• Livelihood


    • UK IPA: /ˈlʌɪvlɪhʊd/
    • US IPA: /ˈlaɪvlihʊd/

    Alternative forms


    From Middle English liflode, from Old English līflād ("course of life, conduct"), from līf("life") + lād("course, journey"), later altered under the influence of lively, -hood. Compare life, lode.

    Full definition of livelihood



    (plural livelihoods)
    1. (obsolete) The course of someone's life; a person's lifetime, or their manner of living; conduct, behaviour. 10th-17th c.
      • 1485, Sir Thomas Malory, Le Morte Darthur, Book I.3:his name is sir Ector, & he is a lord of fair lyuelode in many partyes in Englond & Walys ....
    2. A person's means of supporting himself. from 14th c.
      • 1596, Edmund Spenser, The Faerie Queene, V.4:But now, when Philtra saw my lands decay
        And former livelod fayle, she left me quight .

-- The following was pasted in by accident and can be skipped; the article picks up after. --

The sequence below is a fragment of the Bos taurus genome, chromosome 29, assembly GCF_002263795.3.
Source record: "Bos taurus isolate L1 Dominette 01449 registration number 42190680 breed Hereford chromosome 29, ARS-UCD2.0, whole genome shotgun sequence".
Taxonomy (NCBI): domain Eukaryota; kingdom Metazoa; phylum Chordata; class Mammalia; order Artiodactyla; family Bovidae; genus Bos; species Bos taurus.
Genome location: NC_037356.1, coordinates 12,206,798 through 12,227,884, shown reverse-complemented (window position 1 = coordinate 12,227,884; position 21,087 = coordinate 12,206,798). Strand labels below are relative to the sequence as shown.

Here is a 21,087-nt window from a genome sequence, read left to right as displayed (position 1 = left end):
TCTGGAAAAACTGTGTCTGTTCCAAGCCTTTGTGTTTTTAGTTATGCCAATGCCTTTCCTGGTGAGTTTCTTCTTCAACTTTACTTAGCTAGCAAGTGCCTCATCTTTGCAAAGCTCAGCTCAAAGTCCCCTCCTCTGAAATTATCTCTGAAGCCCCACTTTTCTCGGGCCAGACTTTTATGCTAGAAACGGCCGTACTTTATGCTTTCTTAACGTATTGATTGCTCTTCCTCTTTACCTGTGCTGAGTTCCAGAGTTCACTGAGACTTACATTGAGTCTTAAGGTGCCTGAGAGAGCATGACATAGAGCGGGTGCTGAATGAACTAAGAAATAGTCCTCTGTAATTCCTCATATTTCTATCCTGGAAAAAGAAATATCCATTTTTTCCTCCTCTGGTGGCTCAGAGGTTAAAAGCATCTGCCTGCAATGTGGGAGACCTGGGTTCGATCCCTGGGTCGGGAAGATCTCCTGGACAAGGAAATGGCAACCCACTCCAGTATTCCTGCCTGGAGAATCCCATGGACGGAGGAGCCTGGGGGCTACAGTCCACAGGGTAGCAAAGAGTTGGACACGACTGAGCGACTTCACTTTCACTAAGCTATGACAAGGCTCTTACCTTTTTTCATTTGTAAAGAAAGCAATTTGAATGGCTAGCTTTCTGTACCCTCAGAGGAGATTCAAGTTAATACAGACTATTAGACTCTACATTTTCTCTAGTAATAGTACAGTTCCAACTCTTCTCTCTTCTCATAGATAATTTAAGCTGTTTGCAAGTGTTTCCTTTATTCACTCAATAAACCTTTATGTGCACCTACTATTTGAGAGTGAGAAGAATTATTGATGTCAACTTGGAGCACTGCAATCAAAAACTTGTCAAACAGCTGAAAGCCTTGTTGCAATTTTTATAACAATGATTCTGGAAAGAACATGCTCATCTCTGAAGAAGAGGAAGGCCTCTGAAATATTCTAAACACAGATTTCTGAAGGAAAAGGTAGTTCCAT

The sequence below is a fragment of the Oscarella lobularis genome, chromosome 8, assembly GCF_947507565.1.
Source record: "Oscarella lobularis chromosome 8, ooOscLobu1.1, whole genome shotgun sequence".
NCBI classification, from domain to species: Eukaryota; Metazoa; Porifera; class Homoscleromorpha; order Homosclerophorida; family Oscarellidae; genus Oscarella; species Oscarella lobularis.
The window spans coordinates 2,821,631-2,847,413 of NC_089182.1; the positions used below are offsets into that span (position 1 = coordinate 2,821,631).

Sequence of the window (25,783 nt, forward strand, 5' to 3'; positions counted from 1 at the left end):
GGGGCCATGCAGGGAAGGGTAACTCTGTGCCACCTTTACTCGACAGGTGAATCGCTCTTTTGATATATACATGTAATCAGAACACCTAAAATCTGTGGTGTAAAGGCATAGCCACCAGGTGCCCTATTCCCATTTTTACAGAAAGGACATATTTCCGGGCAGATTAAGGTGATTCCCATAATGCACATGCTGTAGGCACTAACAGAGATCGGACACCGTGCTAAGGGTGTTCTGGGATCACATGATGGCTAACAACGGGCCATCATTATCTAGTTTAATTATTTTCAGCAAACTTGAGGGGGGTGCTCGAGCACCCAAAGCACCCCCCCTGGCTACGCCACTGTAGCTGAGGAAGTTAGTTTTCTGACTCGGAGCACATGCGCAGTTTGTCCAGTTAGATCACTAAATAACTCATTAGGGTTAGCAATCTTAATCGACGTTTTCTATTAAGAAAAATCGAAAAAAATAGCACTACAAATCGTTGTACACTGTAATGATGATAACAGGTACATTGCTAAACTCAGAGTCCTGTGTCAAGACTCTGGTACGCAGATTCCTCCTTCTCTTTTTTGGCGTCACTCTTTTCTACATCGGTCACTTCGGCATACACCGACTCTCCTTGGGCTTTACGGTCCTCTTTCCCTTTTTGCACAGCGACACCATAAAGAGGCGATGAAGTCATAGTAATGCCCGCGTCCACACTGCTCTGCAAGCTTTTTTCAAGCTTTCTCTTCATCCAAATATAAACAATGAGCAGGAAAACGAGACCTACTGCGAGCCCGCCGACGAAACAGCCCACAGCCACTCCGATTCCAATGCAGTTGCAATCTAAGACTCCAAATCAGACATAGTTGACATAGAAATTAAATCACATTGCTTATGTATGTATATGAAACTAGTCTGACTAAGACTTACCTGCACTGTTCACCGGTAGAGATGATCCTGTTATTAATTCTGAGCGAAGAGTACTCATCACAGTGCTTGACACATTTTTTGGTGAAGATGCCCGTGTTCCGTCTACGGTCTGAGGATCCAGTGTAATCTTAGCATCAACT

• Addisonthe opportunities of gaining an honest livelihood
      • SouthIt is their profession and livelihood to get their living by practices for which they deserve to forfeit their lives.
      • 2013, Matthew Claughton, The Guardian, (letter), 25 Apr 2013:The legal profession believes that client choice is the best way of ensuring standards remain high, because a lawyer's livelihood depends upon their reputation.
    3. (now rare) Property which brings in an income; an estate. from 15th c.
      • 1526, William Tyndale, trans. Bible, Acts V:Then sayde Peter: Ananias how is it that satan hath fillen thyne hert, thatt thou shuldest lye unto the holy goost, and kepe awaye parte off the pryce off thy lyvelod ...?
    4. (obsolete) liveliness; appearance of life
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